The conflict in the eastern Ukrainian region of Donbass erupted in 2014, as a popular reaction to the Maidan coup in Kiev that toppled President Viktor Yanukovych. Residents of the Donetsk and Lugansk regions held independence referendums and the so-called Donetsk and Lugansk People’s Republics were proclaimed. Kiev has since been conducting a military operation in the region, encountering stiff local resistance.
In an interview with Radio Sputnik Bogdan Bezpalko, a political analyst and a member of the Russian Presidential Council for International Relations, doubted that Kiev would adhere to the recently achieved agreements.
"The developments of the last three years prove that the Ukrainian government makes agreements but doesn’t observe them. Recently, Kiev has not even tried to show commitment to the Minsk agreements. Of course, I welcome the negotiating process, but I’m not sure that the agreements will be observed by Kiev," Bezpalko said.
On Thursday, Ukrainian Finance Minister Oleksandr Danilyuk said that the IMF would review the disbursement of a $1 billion loan to Ukraine on April 3.
Earlier this month, the IMF Executive Board postponed a planned meeting which expected to review the loan. The Ukrainian Finance Ministry said that the reason behind the delay was due to the need to re-evaluate the economic consequences of a cargo blockade imposed by Kiev against the self-proclaimed Donbass republics.
"If Ukraine receives new tranches, for example from the IMF or World Bank, it is likely that Kiev will resume military actions and everything will happen again, including the blockade and shelling," Bezpalko said.
"If [US President] Donald Trump set conditions for the implementation of the agreements during his planned meeting with [Ukrainian President Petro] Poroshenko, this would surely have an effect. But the fact is that Washington has distanced itself from the Ukrainian problem and Trump is unlikely to pressure Poroshenko," the analyst concluded.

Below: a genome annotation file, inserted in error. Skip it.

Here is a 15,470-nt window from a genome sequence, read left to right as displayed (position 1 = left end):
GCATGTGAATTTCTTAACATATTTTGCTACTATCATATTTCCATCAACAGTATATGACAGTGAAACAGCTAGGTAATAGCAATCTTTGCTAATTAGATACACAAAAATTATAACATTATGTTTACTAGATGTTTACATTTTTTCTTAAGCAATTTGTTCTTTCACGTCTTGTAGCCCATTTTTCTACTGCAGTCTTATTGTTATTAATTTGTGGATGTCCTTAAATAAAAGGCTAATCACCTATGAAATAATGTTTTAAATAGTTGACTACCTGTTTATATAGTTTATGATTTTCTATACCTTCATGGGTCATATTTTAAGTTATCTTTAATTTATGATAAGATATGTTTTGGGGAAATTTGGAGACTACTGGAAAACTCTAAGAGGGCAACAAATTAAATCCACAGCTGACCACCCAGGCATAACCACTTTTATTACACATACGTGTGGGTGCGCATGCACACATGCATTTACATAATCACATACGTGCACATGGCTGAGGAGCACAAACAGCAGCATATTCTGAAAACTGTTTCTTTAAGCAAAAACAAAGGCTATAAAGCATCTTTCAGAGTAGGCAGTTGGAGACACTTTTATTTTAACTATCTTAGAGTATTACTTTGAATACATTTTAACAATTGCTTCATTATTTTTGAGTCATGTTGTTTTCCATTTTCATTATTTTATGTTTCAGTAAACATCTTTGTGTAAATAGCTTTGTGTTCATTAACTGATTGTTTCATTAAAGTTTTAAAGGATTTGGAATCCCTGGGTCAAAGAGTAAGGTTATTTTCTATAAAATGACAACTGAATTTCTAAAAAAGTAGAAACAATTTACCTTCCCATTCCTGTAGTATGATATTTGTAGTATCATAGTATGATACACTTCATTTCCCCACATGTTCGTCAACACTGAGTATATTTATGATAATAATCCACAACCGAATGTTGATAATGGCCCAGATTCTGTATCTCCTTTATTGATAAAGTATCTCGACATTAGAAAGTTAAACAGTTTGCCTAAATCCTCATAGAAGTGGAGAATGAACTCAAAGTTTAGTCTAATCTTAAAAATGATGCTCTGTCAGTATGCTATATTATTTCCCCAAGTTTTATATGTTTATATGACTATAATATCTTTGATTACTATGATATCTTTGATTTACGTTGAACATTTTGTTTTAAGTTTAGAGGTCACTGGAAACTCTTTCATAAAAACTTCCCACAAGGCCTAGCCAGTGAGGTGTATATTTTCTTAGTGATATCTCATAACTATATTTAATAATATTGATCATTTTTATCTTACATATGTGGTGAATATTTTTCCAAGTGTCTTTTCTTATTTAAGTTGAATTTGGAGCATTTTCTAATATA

The IMF approved a four-year $17.5-billion loan program in exchange for reforms in Ukraine in March 2015. The aid package to be paid out in installments is open for review on a quarterly basis. Kiev has already received $7.7 billion in aid, with the last tranche unveiled in September 2016. In 2017, Ukraine expects to receive from the IMG another $5.4 billion.
"On the one hand, Kiev has been implementing its obligations [to the IMF] to reduce social spending. But there are still problems with corruption and financial transparency. On the other hand, the conditions for the loan are very strict. First of all, they are bad for the poor Ukrainians," Byshok told Radio Sputnik.
Echoing Bezpalko, Byshok also argued that now the US is not that interested in the Ukrainian problem and Washington is unlikely to pressure the IMF on the loan for Kiev.
"The US plays a key role in the IMF. I think that some aid is possible. But the problem is that the new US presidential administration has less interest in Ukraine than during Barack Obama’s presidency. In Washington, there are no lobbyists of financial aid for Kiev," he pointed out.
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